For example, John B’s dad was some nautical researcher and expert cartographer, yet John resides in some lower caste and is completely unfamiliar with what college is. Again, this show wants to tackle heavy issues, but it has the same understanding of class as the Boxcar Children.
Arriving at the somehow open-all-night library archives in their new formal attire, Sarah and John B examine the records of Denmark Tanny — who prior to the Civil War was hanged for, oh no, inciting a revolt.
OH SHIT THEY ARE DOING DENMARK VESEY. This young-adult Netflix melodrama is using the true-life story of Denmark Vesey as a narrative foundation for a white teen’s rags-to-riches story. Oh no.
John B and Sarah make it back home and kiss in the rain, but *Pulls phantom ripcord on my ejector seat, but I am unable to escape my writing desk.*
Throughout recent episodes, we’ve followed along as Pope deals with the repercussions of sinking Topper’s boat. This storyline includes a fistfight at a free screening of Plan 9 from Outer Space, a 60-year-old cult classic that none of these characters would ever be interested in seeing.
While I happen to enjoy the charms of Plan 9, it wasn’t released four decades before I was born. These kids going to see Plan 9 are like my friends and I in high school loading up to go catch a screening of Dick Tracey’s Dilemma or The Fabulous Dorseys.
JJ’s father arrives to bail out his son and immediately proceeds to beat the hell out of JJ in front of the police station. It’s questionable as to why Outer Banks‘ rigourous child protective services haven’t come to JJ’s aid. They are chasing John B through the streets to protect him from sleeping too late, while JJ is getting assaulted in the town square.
Speaking of John B, he visits his high school history teacher, Mr. Sunn, in hopes that he can translate Denmark (sigh) Tanny’s letter. Reading from the original Gullah, Mr. Sunn recounts Tanny’s final heartbreaking message to his son. In addition to providing a clue as to where the gold is hidden, Tanny shares his feelings of calm, love, and peace of mind on the eve of his execution. John B reacts with the appropriate solemnity.
Over at Sarah’s mansion, we find her pining over pictures of John B. Her parents are aghast because Sarah doesn’t want to attend the “Misummers” ceremony where her father is being “coronated as Guardian of Knights of the Rhododendron.” I don’t know what any of that means, so I’m going to withhold judgement and hope that it’s not Klan-ish in any way. Fingers crossed.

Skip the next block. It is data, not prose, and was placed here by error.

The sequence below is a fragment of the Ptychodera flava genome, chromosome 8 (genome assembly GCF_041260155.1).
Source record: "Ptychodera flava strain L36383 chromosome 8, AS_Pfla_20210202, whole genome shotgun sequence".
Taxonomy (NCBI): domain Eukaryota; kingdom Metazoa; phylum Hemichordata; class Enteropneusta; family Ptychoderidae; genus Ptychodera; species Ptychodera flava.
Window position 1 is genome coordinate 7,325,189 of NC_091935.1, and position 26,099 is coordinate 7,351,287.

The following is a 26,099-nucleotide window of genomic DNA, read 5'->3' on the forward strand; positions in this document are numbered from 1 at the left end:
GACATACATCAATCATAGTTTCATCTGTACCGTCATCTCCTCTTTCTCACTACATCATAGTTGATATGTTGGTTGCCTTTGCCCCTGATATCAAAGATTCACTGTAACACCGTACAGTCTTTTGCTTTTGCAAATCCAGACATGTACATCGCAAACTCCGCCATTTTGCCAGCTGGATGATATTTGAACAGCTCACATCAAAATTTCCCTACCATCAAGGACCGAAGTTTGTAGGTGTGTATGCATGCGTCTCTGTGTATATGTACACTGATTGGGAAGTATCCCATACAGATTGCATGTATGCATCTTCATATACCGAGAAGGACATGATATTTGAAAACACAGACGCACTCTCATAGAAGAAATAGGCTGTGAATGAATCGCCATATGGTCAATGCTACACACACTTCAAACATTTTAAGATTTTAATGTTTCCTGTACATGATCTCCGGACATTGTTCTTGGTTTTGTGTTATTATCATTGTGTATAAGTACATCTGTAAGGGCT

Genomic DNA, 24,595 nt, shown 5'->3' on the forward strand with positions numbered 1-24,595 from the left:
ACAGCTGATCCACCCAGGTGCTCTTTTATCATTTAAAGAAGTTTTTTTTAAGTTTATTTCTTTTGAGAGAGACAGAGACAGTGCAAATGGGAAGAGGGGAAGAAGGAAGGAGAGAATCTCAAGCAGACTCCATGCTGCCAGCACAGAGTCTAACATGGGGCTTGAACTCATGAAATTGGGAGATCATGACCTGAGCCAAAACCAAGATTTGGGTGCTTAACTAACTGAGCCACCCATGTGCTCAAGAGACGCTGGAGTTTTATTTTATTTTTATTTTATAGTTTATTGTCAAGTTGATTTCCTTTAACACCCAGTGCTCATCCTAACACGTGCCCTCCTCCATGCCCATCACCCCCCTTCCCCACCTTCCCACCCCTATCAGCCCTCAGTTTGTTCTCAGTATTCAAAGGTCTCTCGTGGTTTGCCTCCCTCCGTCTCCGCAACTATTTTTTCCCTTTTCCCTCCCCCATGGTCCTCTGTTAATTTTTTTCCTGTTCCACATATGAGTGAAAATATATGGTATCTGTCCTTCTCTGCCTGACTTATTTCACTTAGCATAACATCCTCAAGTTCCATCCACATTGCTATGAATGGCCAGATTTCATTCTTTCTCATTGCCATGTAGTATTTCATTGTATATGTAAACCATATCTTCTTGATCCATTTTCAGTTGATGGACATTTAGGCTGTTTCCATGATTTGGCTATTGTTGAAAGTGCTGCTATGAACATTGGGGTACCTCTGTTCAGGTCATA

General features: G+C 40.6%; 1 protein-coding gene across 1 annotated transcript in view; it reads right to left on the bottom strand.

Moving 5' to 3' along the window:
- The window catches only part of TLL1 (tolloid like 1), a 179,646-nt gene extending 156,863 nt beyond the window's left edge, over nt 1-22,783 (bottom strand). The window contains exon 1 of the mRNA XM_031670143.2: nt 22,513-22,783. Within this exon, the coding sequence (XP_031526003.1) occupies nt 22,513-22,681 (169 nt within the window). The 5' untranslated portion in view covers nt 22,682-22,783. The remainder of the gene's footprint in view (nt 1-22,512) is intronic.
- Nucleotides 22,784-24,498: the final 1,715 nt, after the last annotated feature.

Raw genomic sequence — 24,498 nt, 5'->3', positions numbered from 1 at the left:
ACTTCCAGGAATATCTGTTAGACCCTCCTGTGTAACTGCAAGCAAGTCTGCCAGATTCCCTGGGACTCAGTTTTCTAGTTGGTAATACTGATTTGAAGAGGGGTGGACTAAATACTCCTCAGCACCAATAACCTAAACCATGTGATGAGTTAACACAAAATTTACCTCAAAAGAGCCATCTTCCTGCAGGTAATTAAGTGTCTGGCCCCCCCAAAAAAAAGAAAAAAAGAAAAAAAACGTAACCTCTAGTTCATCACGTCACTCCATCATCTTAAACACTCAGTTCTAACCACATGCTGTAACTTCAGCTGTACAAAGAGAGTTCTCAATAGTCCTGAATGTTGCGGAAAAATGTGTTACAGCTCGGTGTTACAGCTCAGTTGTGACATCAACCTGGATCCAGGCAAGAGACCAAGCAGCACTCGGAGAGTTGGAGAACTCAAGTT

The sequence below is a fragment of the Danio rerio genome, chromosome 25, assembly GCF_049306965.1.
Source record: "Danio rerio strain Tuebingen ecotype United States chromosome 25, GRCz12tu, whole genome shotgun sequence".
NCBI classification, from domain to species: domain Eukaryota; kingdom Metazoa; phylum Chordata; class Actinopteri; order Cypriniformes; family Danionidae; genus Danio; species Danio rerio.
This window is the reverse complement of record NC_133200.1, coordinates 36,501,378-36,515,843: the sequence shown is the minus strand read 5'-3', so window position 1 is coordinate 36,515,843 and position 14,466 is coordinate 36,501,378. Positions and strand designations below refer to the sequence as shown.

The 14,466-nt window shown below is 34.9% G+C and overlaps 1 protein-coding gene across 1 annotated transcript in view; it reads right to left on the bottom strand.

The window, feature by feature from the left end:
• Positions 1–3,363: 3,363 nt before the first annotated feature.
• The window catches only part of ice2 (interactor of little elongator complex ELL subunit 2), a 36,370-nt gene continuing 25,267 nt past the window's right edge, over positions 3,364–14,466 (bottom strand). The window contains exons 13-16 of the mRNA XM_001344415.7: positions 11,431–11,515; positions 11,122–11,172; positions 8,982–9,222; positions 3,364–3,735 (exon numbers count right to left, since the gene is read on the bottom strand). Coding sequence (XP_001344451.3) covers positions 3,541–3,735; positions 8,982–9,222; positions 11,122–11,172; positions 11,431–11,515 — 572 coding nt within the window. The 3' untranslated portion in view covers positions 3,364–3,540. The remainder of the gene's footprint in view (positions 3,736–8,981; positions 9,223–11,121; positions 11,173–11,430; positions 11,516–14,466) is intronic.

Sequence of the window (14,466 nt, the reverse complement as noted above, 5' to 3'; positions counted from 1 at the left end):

John B concocts a plan to have JJ infiltrate the country club coronation, where (A) he is 100-percent likely to be recognized, and (B) definitely going to get beaten more.
The purpose of this mission is to deliver a note to Sarah, asking her to secretly rendezvous with John B. Why he couldn’t have just texted her is the show’s greatest mystery.
John B tells Sarah that the gold is located on her family’s plantation and asks her to retrieve the original plat map for the property. As John B and his hooligan friends flee the country club, Sarah gazes longingly, hoping that one day she can help him carry a watermelon.
As the episode winds down, we learn that Sarah’s dad is the undercover kingpin who has been searching for the treasure. He even opens a wall-safe hidden behind a portrait (the most sinister of hiding places) to reveal John B’s family compass.
Under the protest of his friends, John B meets with Sarah to retrieve the map, but wait, a drunken Topper is on the scene. Enraged, he catches the new couple in flagrante delicto and pushes John B over a railing, which sends him crashing below.
John B awakes in a hospital with Sarah by his side. Her father — in appreciation of John B protecting his daughter and definitely not to get those treasure clues — offers to become John B’s legal guardian.
Oh hell, y’all. I don’t know what to do with all this. This show has really outrun its coverage. Although, Topper seems primed to go full-Patrick Bateman, so I am fully onboard for that. See you next time.